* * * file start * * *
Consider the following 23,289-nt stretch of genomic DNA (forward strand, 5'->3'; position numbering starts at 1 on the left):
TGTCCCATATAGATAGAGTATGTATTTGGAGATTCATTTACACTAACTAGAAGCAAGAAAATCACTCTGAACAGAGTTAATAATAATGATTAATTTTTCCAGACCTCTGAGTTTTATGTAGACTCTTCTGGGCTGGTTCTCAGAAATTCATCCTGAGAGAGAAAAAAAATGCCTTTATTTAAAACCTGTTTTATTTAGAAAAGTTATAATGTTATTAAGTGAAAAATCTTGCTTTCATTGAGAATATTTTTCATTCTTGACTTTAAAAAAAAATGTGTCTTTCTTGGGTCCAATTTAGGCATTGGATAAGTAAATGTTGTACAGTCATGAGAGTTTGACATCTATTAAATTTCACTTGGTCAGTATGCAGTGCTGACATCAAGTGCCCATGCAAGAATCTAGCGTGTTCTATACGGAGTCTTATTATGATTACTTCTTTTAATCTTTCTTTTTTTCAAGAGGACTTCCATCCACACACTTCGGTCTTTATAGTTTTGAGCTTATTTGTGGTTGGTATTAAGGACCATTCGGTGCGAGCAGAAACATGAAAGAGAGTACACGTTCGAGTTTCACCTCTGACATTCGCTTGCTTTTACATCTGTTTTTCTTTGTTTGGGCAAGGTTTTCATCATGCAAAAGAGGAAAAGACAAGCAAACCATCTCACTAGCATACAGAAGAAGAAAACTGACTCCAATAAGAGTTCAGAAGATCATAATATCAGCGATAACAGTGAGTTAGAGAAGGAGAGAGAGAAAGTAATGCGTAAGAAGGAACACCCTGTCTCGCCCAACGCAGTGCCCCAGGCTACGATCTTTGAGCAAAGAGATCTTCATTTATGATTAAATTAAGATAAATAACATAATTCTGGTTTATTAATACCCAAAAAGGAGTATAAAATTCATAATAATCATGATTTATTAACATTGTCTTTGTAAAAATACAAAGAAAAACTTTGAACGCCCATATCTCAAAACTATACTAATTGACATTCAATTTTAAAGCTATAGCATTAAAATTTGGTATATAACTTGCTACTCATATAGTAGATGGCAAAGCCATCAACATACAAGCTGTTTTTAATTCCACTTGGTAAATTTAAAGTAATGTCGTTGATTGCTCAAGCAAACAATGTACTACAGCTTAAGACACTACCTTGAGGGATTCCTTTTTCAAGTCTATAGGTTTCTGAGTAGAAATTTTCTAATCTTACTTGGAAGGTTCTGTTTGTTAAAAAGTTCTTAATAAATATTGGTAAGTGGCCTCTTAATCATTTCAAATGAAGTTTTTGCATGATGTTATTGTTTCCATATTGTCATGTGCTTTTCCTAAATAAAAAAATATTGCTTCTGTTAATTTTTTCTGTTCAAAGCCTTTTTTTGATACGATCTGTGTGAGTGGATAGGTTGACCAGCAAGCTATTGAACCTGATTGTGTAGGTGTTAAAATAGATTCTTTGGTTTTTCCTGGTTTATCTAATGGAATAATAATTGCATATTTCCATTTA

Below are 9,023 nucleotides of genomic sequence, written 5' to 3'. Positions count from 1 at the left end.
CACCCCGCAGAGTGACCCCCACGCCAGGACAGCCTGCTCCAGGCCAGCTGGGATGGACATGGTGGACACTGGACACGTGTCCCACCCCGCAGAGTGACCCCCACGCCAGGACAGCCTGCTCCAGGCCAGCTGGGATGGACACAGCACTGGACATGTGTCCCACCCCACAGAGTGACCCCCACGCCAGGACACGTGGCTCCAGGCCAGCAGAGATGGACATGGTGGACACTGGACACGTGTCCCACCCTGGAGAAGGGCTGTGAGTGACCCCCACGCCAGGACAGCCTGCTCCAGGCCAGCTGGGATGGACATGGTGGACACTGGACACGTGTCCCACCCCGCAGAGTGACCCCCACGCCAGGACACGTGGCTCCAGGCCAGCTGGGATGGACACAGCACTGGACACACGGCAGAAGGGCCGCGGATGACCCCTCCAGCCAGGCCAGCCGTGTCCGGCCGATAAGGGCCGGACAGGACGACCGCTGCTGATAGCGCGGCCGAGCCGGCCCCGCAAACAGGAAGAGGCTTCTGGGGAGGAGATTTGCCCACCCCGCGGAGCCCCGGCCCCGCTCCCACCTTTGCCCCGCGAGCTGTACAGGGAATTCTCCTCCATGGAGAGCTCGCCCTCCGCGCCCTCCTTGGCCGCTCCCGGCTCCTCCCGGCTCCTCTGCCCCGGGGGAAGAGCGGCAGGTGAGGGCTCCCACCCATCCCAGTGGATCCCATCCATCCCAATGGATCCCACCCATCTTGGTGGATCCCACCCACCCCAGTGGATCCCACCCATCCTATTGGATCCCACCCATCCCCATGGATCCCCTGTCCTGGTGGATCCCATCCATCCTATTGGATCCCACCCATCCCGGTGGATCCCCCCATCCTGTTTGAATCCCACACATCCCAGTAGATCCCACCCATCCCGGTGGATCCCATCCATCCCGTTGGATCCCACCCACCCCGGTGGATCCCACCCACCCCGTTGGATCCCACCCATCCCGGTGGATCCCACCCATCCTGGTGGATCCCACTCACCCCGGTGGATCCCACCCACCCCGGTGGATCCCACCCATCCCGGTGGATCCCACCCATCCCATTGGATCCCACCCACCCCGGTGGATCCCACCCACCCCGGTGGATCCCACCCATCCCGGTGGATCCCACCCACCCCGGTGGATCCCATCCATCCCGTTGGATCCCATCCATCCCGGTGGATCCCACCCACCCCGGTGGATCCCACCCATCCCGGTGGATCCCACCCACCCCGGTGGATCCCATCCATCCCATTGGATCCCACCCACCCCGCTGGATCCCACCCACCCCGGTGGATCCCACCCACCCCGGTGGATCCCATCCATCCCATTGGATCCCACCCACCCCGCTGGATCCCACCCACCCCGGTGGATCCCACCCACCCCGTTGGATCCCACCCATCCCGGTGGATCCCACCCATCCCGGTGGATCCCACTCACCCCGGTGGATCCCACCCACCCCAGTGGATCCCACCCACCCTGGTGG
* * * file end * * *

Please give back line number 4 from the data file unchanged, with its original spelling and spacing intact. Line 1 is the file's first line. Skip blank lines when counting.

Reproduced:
CACCCCGCAGAGTGACCCCCACGCCAGGACAGCCTGCTCCAGGCCAGCTGGGATGGACATGGTGGACACTGGACACGTGTCCCACCCCGCAGAGTGACCCCCACGCCAGGACAGCCTGCTCCAGGCCAGCTGGGATGGACACAGCACTGGACATGTGTCCCACCCCACAGAGTGACCCCCACGCCAGGACACGTGGCTCCAGGCCAGCAGAGATGGACATGGTGGACACTGGACACGTGTCCCACCCTGGAGAAGGGCTGTGAGTGACCCCCACGCCAGGACAGCCTGCTCCAGGCCAGCTGGGATGGACATGGTGGACACTGGACACGTGTCCCACCCCGCAGAGTGACCCCCACGCCAGGACACGTGGCTCCAGGCCAGCTGGGATGGACACAGCACTGGACACACGGCAGAAGGGCCGCGGATGACCCCTCCAGCCAGGCCAGCCGTGTCCGGCCGATAAGGGCCGGACAGGACGACCGCTGCTGATAGCGCGGCCGAGCCGGCCCCGCAAACAGGAAGAGGCTTCTGGGGAGGAGATTTGCCCACCCCGCGGAGCCCCGGCCCCGCTCCCACCTTTGCCCCGCGAGCTGTACAGGGAATTCTCCTCCATGGAGAGCTCGCCCTCCGCGCCCTCCTTGGCCGCTCCCGGCTCCTCCCGGCTCCTCTGCCCCGGGGGAAGAGCGGCAGGTGAGGGCTCCCACCCATCCCAGTGGATCCCATCCATCCCAATGGATCCCACCCATCTTGGTGGATCCCACCCACCCCAGTGGATCCCACCCATCCTATTGGATCCCACCCATCCCCATGGATCCCCTGTCCTGGTGGATCCCATCCATCCTATTGGATCCCACCCATCCCGGTGGATCCCCCCATCCTGTTTGAATCCCACACATCCCAGTAGATCCCACCCATCCCGGTGGATCCCATCCATCCCGTTGGATCCCACCCACCCCGGTGGATCCCACCCACCCCGTTGGATCCCACCCATCCCGGTGGATCCCACCCATCCTGGTGGATCCCACTCACCCCGGTGGATCCCACCCACCCCGGTGGATCCCACCCATCCCGGTGGATCCCACCCATCCCATTGGATCCCACCCACCCCGGTGGATCCCACCCACCCCGGTGGATCCCACCCATCCCGGTGGATCCCACCCACCCCGGTGGATCCCATCCATCCCGTTGGATCCCATCCATCCCGGTGGATCCCACCCACCCCGGTGGATCCCACCCATCCCGGTGGATCCCACCCACCCCGGTGGATCCCATCCATCCCATTGGATCCCACCCACCCCGCTGGATCCCACCCACCCCGGTGGATCCCACCCACCCCGGTGGATCCCATCCATCCCATTGGATCCCACCCACCCCGCTGGATCCCACCCACCCCGGTGGATCCCACCCACCCCGTTGGATCCCACCCATCCCGGTGGATCCCACCCATCCCGGTGGATCCCACTCACCCCGGTGGATCCCACCCACCCCAGTGGATCCCACCCACCCTGGTGG